to Sumatra and Borneo. In Tenasserim this bird is found as far 
north as Moulmein, Myawadi, and the Thoungyeng valley, but is 
rare north of Tay. 

Habits, $c. Similar to those of N. athertoni. The note, according 
to Davison, is hoarse, of four syllables, and uttered at irregular 
intervals. Nidification not known. 



118 ALCEDINLDJE. 



Suborder HALCYONES. 

No caeca; oil-gland tufted ; 15 cervical vertebrae. Sternum with 
four notches on the posterior margin ; manubrium simple, composed 
of the spina externa only. Both carotids are present. Spinal 
feather-tract well denned on the neck and not forked on the back, 
so there is no dorsal apteriuin. Down present in adults on the tracts 
not covered by feathers, a character absent in other suborders of 
Anisodactyli. No accessory semitendinosus muscle. The two 
plantar tendons are generally united, but the slip leading to the 
hallux branches off from the flexor perforans digitorum above the 
junction as in Meropes. In some cases however, as in Dacelo, this 
slip unites with the flexor longus hdllucis, and the latter runs to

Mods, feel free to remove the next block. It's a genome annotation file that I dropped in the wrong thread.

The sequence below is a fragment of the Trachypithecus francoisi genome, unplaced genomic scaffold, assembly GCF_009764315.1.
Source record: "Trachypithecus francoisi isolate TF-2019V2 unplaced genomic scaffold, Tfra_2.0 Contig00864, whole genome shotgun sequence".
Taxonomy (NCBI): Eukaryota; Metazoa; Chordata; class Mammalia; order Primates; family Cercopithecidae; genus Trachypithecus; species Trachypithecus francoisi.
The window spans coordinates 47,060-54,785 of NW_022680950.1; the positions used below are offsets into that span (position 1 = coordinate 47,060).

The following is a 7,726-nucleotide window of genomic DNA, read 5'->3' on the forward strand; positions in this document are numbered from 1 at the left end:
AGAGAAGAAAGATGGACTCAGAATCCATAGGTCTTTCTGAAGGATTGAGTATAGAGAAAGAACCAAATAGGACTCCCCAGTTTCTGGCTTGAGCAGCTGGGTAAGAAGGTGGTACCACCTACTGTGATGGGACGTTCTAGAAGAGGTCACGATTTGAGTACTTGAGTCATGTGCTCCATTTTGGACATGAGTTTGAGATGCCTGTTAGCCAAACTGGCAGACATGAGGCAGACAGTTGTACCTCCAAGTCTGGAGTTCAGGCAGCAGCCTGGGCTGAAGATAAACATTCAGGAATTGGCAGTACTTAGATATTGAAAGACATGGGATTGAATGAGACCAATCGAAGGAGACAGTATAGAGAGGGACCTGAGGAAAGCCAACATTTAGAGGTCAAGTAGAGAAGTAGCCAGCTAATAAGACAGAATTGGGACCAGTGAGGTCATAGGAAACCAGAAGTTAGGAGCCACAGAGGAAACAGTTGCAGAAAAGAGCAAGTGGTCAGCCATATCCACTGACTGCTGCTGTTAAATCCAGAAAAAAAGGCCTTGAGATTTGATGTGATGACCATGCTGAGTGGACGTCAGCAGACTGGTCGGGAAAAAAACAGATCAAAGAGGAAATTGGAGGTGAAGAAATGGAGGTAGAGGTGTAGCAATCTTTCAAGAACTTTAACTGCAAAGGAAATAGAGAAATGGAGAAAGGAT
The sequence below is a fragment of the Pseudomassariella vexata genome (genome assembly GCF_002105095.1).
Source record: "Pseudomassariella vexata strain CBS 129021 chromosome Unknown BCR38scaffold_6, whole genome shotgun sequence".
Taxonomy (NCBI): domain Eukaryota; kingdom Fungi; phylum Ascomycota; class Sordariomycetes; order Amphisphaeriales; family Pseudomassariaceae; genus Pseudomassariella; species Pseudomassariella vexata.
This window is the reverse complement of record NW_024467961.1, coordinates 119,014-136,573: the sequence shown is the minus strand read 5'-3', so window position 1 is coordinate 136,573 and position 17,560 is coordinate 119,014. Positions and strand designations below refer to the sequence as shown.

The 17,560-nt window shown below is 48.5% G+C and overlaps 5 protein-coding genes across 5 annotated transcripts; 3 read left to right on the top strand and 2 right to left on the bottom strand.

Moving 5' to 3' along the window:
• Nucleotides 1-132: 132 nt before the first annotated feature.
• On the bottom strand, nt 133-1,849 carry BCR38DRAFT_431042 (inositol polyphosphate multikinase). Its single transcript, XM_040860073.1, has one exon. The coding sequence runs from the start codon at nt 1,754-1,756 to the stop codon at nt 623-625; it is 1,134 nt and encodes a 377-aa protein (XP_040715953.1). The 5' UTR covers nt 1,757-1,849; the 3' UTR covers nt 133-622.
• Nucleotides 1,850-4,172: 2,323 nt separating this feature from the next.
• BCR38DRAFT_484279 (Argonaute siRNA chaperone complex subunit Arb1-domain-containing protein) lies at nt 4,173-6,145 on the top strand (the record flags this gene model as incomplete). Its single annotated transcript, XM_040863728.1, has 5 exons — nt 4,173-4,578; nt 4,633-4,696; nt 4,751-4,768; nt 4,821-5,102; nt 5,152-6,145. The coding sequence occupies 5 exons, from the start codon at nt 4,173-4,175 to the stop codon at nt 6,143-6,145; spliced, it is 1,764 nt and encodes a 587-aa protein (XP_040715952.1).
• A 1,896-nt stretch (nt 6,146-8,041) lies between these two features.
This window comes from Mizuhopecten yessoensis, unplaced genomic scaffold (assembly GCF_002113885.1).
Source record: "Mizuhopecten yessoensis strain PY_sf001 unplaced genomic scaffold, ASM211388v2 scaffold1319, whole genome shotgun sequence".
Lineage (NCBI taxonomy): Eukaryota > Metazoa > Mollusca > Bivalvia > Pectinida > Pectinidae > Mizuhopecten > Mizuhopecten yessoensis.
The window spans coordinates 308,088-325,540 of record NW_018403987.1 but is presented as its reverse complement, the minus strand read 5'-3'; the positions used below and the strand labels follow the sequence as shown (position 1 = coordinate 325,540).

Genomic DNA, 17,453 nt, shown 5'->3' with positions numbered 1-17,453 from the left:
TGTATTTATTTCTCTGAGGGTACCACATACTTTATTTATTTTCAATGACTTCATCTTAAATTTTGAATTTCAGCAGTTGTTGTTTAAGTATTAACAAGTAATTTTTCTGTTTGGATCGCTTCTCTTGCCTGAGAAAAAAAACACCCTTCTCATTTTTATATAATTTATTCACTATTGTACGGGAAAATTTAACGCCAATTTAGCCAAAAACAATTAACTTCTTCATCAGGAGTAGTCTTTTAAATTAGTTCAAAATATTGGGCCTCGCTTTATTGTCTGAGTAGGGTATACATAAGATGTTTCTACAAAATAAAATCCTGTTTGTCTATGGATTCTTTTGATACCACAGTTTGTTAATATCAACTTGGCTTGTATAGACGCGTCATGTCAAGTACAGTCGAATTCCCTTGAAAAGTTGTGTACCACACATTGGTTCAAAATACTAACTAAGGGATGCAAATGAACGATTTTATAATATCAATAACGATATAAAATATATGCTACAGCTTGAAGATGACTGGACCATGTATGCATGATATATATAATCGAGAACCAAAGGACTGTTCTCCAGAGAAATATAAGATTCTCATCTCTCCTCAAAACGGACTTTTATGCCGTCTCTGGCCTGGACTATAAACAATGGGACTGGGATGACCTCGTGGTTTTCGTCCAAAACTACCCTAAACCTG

the fourth digit only and has no other connexion with the /. perf. 
digitorum (Gadow in Newton's Dictionary of Birds, p. 617). 



Family ALCEDINID^B. 

Bill long, stout, pointed, with a rounded or slightly flattened 
culmen ; tarsus and toes feeble ; the fourth or outer toe united to 
the third for more than half its length, third and second united 
tor basal third. 

Primaries 11, the first minute. Tail-feathers 12 (except in 
Tanysiptera, which has 10). 

All Kingfishers lay white, glossy, rather round 
eggs, very like those of Bee-eaters, almost always 
in a chamber without lining, dug by the birds in the 
earth at the end of a burrow from 6 inches to several 
feet in length. There is sometimes, but rarely, a 
layer of fish-bones on which the eggs are deposited. 

This family is generally divided into two sub- 
families, but as Dr. Bowdler Sharpe, to whom we 
Fig. 33. are indebted for an excellent monograph of the 
Eight foot of Kingfishers, has shown, the distinction between the 
A. ispida, \. two is not well marked. 

Key to the Genera. 

a. Plumage (of Indian species) black and white. CERYLE, p. 119. 

b. Plumage varied, not black and white. 
a'. Tail shorter than culmen. 

a' r . Toes 4 ALCEDO, p. 122. 

b". Toes 3 CEYX, p. 127. 




CERYLE. 119 

b'. Tail longer than culmen. 
c 1 '. Sexes alike. 
a 3 . Bill red. 
a 4 . Bill compressed, culmen flattened, 

with a groove on each side PELARGOPSIS, p. 128. 

b*. Bill not compressed, culmen rounded. 

5 . Primaries white at base HALCYON, p. 131. 

b'\ No white on primaries CALLIALCYON, p. 134. 

3 . Bill black SAUROPATIS, p. 135. 

d". Sexes dissimilar; bill some what depressed. 

c 3 . Bill black above ; plumage not barred. CARIDAGRUS, p. 138.